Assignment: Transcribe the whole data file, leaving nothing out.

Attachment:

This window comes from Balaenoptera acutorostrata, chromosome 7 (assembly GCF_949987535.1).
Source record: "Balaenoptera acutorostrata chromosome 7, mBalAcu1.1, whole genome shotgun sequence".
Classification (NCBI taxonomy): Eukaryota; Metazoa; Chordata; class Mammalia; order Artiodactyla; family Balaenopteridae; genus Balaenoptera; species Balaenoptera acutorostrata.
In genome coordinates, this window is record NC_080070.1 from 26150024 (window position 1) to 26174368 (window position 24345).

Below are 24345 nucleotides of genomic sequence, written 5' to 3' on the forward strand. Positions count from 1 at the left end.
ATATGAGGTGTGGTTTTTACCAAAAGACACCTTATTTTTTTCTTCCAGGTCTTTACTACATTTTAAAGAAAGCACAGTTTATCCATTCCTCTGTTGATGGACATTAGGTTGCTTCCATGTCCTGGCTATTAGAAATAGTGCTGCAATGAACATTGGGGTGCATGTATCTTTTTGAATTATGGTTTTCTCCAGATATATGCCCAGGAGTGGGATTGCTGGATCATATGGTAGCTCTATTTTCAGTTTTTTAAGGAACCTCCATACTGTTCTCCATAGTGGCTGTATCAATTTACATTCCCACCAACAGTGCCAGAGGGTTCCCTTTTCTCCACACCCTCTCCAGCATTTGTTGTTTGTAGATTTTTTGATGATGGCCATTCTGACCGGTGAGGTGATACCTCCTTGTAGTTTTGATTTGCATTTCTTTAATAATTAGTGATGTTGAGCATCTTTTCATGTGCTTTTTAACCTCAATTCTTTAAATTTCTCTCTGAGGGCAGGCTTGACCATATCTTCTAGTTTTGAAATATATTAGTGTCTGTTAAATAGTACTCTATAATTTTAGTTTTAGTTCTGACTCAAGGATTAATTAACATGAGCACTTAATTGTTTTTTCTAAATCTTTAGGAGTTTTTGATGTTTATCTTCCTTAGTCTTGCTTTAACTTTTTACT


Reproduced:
This window comes from Balaenoptera acutorostrata, chromosome 7 (assembly GCF_949987535.1).
Source record: "Balaenoptera acutorostrata chromosome 7, mBalAcu1.1, whole genome shotgun sequence".
Classification (NCBI taxonomy): Eukaryota; Metazoa; Chordata; class Mammalia; order Artiodactyla; family Balaenopteridae; genus Balaenoptera; species Balaenoptera acutorostrata.
In genome coordinates, this window is record NC_080070.1 from 26150024 (window position 1) to 26174368 (window position 24345).

Below are 24345 nucleotides of genomic sequence, written 5' to 3' on the forward strand. Positions count from 1 at the left end.
ATATGAGGTGTGGTTTTTACCAAAAGACACCTTATTTTTTTCTTCCAGGTCTTTACTACATTTTAAAGAAAGCACAGTTTATCCATTCCTCTGTTGATGGACATTAGGTTGCTTCCATGTCCTGGCTATTAGAAATAGTGCTGCAATGAACATTGGGGTGCATGTATCTTTTTGAATTATGGTTTTCTCCAGATATATGCCCAGGAGTGGGATTGCTGGATCATATGGTAGCTCTATTTTCAGTTTTTTAAGGAACCTCCATACTGTTCTCCATAGTGGCTGTATCAATTTACATTCCCACCAACAGTGCCAGAGGGTTCCCTTTTCTCCACACCCTCTCCAGCATTTGTTGTTTGTAGATTTTTTGATGATGGCCATTCTGACCGGTGAGGTGATACCTCCTTGTAGTTTTGATTTGCATTTCTTTAATAATTAGTGATGTTGAGCATCTTTTCATGTGCTTTTTAACCTCAATTCTTTAAATTTCTCTCTGAGGGCAGGCTTGACCATATCTTCTAGTTTTGAAATATATTAGTGTCTGTTAAATAGTACTCTATAATTTTAGTTTTAGTTCTGACTCAAGGATTAATTAACATGAGCACTTAATTGTTTTTTCTAAATCTTTAGGAGTTTTTGATGTTTATCTTCCTTAGTCTTGCTTTAACTTTTTACT